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    Joint Special Operations Task Force-Philippines Seabees Construct Schools; Build Relationships

    Joint Special Operations Task Force-Philippines Seabees Construct Schools; Build Relationships

    Courtesy Photo | Daren Trombley, builder constructionman, and Petty Officer 3rd Class Steven Rozecki,...... read more read more



    Story by Lt.j.g. Theresa Carpenter 

    U.S. Special Operations Command Pacific

    ZAMBOANGA, Philippines — Thirty Seabees serving with Joint Special Operations Task Force-Philippines are assisting with infrastructure projects to form lasting bonds and improve the lives of thousands of Filipinos.

    The construction projects are part of the overall JSOTF-P mission to support the armed forces of the Philippines and local government officials in countering terrorist networks and bringing economic prosperity through humanitarian and engineering projects.

    Some examples are the building of bridges, wells, community centers, medical clinics and school buildings. Seabees accomplish this by working side-by-side with their AFP counterparts and local contractors.

    For many years, Navy Seabees have been conducting temporary deployments to the Southern Philippines to conduct military exercises and humanitarian missions, such as Balikatan and Pacific Partnership.

    The process to initiate construction starts when projects are jointly nominated by Philippine government leaders, the AFP and JSOTF-P Civil Affairs Teams based on surveys of conflict-affected areas. Once approved by all three elements, teams set up site surveys to assess logistics issues such as lodging, meals, materials and transportation to the remote job site.

    All of the JSOTF-P civic-action projects aim to promote peace and stability throughout the Mindanao region.

    The current JSOTF-P Seabee detachment deployed here is originally from Naval Mobile Construction Battalion-One, out of Gulfport, Miss., and has been in the Philippines since August. There are two teams here, with approximately 12 Seabees comprising each crew.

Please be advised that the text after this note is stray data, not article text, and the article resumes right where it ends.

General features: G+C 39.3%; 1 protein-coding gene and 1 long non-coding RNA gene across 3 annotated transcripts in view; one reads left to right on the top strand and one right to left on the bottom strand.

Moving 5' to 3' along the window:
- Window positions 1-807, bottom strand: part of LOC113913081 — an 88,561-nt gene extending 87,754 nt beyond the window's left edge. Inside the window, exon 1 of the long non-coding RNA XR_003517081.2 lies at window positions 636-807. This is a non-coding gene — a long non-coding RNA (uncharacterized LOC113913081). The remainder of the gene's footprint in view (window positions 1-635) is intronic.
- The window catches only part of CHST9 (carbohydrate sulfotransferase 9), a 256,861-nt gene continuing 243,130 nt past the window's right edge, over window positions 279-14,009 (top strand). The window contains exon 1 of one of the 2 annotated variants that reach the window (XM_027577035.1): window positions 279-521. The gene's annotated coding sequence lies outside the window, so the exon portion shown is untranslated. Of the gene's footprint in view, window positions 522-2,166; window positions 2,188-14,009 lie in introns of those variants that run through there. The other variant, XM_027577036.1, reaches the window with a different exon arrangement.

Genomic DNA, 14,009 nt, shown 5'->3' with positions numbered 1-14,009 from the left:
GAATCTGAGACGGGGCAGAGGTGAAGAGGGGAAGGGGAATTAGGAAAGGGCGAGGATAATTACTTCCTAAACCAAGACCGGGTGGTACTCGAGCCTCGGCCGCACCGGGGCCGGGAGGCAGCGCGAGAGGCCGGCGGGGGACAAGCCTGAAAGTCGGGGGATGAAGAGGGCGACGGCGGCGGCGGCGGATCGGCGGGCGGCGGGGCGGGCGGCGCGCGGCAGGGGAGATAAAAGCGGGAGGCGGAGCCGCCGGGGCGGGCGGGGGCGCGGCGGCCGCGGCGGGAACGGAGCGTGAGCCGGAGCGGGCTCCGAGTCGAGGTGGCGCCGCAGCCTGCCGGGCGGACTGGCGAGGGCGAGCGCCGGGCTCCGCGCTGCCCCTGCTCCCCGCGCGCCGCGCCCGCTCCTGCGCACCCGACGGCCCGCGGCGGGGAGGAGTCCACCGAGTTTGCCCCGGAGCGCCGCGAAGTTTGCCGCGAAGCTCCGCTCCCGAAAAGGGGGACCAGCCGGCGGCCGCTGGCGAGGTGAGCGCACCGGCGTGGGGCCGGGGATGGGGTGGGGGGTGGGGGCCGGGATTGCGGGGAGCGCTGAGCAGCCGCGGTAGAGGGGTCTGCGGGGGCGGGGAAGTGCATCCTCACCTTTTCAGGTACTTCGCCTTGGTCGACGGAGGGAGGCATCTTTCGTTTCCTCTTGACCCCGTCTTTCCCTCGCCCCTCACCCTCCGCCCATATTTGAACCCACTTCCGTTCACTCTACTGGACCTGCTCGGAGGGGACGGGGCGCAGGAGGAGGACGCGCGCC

"It is a wonderful feeling we can assist the community and help build schools in the Philippines. It has been an honor to work with the local contractors and the school superintendent to make this project happen," said Petty Officer 1st Class Michael Kelley, construction electrician, the project supervisor for one of the projects.

    Government officials and school administration leaders also participate in the construction efforts, inspecting the workmanship and offering assistance when needed. And, building materials come from the local community.

    "All of our materials have been purchased by local contractors and delivered to the job site by local contractors, positively affecting the local economy," said Jeffrey Wright, chief steelworker, the Seabee senior enlisted leader.

    Another unique aspect about the mission here for the Seabees is that the construction projects directly impact the local residents.

    "There is a great satisfaction in doing humanitarian projects here. We have a fairly young crew, some on their first deployment. So, the fact that they can interact directly with the customer who they are affecting is really meaningful," said Wright.

    Constructing schools have been the focus of the current team here, with two current school projects in particular. Both buildings are also made possible with the help of the AFP, whose forces provide security while the Seabees are working.

    The first project is on the island of Jolo, in the Barangay (community) Kagay, with the construction of an elementary school. Seabees built two school buildings and a bathroom.

    The completion of the school this past December was especially important for the crew, as they had to stop in the middle of the project due to a tragic incident a few months back.

    On Sept. 29, two Army Special Forces Soldiers, Sgt. 1st Class Christopher D. Shaw and Staff Sgt. Jack M. Martin, and Pfc. Jerwin J. Estrada of the Philippine Marine Battalion Landing Team-6 were killed when their vehicle ran over an improvised explosive device as they travelled to the school site. The soldiers were conducting a resupply mission in the vicinity of the school when the incident occurred.